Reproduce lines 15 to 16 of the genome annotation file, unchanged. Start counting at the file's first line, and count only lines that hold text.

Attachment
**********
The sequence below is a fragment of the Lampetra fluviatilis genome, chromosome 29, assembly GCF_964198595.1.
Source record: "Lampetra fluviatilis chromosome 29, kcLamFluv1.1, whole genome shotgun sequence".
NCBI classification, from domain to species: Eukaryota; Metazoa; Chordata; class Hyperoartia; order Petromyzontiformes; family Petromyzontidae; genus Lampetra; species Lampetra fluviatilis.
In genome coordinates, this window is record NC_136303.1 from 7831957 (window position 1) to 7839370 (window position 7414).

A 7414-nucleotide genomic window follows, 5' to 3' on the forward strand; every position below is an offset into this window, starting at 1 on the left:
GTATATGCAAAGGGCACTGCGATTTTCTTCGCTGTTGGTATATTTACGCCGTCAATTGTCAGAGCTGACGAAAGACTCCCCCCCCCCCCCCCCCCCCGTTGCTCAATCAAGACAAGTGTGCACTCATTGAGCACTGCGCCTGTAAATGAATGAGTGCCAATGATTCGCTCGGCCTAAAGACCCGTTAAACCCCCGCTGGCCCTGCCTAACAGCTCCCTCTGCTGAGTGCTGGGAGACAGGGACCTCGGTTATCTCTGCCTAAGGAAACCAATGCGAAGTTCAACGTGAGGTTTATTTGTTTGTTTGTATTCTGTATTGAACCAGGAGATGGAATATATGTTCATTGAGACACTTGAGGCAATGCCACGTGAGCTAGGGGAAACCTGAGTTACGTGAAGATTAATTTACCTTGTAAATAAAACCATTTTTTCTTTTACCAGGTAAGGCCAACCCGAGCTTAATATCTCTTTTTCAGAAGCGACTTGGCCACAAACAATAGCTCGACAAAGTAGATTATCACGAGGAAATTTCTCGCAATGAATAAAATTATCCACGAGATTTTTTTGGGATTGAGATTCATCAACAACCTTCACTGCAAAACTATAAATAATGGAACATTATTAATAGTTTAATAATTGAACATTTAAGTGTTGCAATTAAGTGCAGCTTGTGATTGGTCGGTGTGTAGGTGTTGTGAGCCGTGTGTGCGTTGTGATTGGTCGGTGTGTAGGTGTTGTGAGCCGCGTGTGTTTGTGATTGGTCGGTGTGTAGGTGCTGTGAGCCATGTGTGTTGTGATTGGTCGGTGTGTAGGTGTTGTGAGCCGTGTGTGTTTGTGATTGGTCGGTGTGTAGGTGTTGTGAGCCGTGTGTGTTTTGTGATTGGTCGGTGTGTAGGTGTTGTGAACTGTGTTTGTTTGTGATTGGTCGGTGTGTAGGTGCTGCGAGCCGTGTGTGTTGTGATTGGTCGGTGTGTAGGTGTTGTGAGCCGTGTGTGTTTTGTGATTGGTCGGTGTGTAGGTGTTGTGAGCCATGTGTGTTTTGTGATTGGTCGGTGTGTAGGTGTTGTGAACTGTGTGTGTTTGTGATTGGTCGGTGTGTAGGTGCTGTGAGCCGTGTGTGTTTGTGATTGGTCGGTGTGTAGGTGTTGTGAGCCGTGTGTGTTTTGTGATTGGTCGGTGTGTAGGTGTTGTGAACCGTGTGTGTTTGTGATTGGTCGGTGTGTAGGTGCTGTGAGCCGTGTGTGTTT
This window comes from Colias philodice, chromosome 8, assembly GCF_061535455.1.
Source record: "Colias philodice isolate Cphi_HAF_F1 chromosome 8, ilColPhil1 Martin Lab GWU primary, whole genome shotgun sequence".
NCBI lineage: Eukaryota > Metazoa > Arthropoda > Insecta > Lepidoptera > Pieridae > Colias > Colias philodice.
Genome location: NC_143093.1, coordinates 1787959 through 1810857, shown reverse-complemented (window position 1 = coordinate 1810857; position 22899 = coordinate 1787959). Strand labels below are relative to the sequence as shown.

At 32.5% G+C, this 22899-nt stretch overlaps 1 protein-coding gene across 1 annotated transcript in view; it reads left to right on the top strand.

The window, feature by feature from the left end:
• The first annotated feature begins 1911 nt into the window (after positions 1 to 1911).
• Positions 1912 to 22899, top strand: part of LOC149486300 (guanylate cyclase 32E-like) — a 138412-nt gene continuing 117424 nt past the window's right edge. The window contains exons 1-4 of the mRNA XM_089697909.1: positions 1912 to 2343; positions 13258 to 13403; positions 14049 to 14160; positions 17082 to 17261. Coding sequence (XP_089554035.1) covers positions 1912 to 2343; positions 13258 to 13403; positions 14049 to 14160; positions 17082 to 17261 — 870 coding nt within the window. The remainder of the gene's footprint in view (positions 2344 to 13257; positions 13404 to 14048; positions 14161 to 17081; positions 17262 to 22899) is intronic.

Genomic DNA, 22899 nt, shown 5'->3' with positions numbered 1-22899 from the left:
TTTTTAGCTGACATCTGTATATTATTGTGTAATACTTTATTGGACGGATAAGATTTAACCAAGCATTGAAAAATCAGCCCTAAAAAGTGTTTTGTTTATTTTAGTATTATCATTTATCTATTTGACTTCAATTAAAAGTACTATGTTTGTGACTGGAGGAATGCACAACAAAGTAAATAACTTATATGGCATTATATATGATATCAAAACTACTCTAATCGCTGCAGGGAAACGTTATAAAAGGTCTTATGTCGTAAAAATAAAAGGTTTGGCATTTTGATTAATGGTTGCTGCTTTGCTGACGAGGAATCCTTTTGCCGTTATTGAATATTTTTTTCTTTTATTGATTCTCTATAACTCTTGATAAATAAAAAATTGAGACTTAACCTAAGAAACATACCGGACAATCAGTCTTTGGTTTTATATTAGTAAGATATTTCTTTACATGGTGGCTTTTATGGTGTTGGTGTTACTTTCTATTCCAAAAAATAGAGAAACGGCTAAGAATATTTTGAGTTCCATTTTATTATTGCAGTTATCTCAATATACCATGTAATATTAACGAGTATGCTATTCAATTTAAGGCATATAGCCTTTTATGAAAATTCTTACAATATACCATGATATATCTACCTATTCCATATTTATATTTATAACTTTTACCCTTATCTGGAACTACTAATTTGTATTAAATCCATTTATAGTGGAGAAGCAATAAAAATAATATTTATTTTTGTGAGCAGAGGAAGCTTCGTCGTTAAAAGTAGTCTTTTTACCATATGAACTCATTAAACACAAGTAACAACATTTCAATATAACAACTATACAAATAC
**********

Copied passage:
Genomic DNA, 22899 nt, shown 5'->3' with positions numbered 1-22899 from the left:
TTTTTAGCTGACATCTGTATATTATTGTGTAATACTTTATTGGACGGATAAGATTTAACCAAGCATTGAAAAATCAGCCCTAAAAAGTGTTTTGTTTATTTTAGTATTATCATTTATCTATTTGACTTCAATTAAAAGTACTATGTTTGTGACTGGAGGAATGCACAACAAAGTAAATAACTTATATGGCATTATATATGATATCAAAACTACTCTAATCGCTGCAGGGAAACGTTATAAAAGGTCTTATGTCGTAAAAATAAAAGGTTTGGCATTTTGATTAATGGTTGCTGCTTTGCTGACGAGGAATCCTTTTGCCGTTATTGAATATTTTTTTCTTTTATTGATTCTCTATAACTCTTGATAAATAAAAAATTGAGACTTAACCTAAGAAACATACCGGACAATCAGTCTTTGGTTTTATATTAGTAAGATATTTCTTTACATGGTGGCTTTTATGGTGTTGGTGTTACTTTCTATTCCAAAAAATAGAGAAACGGCTAAGAATATTTTGAGTTCCATTTTATTATTGCAGTTATCTCAATATACCATGTAATATTAACGAGTATGCTATTCAATTTAAGGCATATAGCCTTTTATGAAAATTCTTACAATATACCATGATATATCTACCTATTCCATATTTATATTTATAACTTTTACCCTTATCTGGAACTACTAATTTGTATTAAATCCATTTATAGTGGAGAAGCAATAAAAATAATATTTATTTTTGTGAGCAGAGGAAGCTTCGTCGTTAAAAGTAGTCTTTTTACCATATGAACTCATTAAACACAAGTAACAACATTTCAATATAACAACTATACAAATAC